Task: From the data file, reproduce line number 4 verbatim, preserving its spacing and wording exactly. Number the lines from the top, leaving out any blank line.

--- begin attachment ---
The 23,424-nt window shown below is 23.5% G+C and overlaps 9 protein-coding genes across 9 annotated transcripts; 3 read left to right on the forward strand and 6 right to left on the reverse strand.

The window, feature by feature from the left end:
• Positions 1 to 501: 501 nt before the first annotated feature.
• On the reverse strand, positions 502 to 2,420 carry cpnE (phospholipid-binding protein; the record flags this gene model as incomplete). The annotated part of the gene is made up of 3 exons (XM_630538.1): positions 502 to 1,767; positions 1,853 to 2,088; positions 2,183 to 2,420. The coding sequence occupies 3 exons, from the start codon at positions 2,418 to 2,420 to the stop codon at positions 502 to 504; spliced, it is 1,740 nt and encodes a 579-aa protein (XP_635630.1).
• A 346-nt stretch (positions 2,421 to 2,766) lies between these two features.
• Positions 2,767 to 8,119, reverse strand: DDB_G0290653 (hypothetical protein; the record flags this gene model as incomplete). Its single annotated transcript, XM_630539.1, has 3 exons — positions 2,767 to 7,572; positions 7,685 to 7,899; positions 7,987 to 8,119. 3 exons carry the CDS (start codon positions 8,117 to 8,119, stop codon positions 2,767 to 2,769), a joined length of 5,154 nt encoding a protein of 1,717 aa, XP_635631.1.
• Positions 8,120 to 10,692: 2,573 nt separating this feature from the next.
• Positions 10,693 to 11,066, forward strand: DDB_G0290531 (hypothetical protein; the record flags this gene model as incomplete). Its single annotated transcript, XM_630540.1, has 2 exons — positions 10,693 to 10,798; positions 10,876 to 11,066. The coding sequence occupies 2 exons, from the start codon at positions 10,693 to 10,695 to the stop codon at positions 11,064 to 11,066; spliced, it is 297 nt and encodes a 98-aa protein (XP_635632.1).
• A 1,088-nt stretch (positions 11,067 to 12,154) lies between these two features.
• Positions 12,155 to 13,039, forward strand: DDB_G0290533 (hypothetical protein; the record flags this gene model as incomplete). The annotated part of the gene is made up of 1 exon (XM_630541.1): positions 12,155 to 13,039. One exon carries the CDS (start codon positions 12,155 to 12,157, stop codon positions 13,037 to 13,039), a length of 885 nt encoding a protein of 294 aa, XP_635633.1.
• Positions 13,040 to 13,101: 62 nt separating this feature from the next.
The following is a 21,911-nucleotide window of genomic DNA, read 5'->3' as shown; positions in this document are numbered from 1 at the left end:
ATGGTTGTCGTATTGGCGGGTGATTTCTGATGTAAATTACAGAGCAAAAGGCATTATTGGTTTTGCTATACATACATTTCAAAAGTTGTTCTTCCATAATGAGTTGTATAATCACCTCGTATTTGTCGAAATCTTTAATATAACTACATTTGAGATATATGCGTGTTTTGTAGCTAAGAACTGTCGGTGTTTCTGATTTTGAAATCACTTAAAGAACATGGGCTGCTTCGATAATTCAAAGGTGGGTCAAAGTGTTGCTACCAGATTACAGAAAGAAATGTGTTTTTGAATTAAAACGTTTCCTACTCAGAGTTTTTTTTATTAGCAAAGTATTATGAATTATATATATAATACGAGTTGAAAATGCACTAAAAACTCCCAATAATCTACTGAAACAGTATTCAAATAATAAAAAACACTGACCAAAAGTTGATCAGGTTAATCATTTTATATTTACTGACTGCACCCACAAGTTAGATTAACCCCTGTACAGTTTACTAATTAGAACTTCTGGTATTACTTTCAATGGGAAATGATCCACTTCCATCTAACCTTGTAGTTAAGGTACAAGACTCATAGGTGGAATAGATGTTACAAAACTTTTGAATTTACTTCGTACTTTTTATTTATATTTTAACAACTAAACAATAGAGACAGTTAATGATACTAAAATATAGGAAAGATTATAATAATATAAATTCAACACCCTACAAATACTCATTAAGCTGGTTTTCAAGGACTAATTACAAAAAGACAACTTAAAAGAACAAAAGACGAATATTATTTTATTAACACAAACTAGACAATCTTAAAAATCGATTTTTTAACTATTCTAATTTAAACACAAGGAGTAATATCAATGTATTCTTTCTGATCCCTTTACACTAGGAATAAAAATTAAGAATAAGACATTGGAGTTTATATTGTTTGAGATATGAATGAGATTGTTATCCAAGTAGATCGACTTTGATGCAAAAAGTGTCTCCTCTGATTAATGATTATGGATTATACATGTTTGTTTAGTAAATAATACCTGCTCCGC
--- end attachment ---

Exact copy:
• On the reverse strand, positions 502 to 2,420 carry cpnE (phospholipid-binding protein; the record flags this gene model as incomplete). The annotated part of the gene is made up of 3 exons (XM_630538.1): positions 502 to 1,767; positions 1,853 to 2,088; positions 2,183 to 2,420. The coding sequence occupies 3 exons, from the start codon at positions 2,418 to 2,420 to the stop codon at positions 502 to 504; spliced, it is 1,740 nt and encodes a 579-aa protein (XP_635630.1).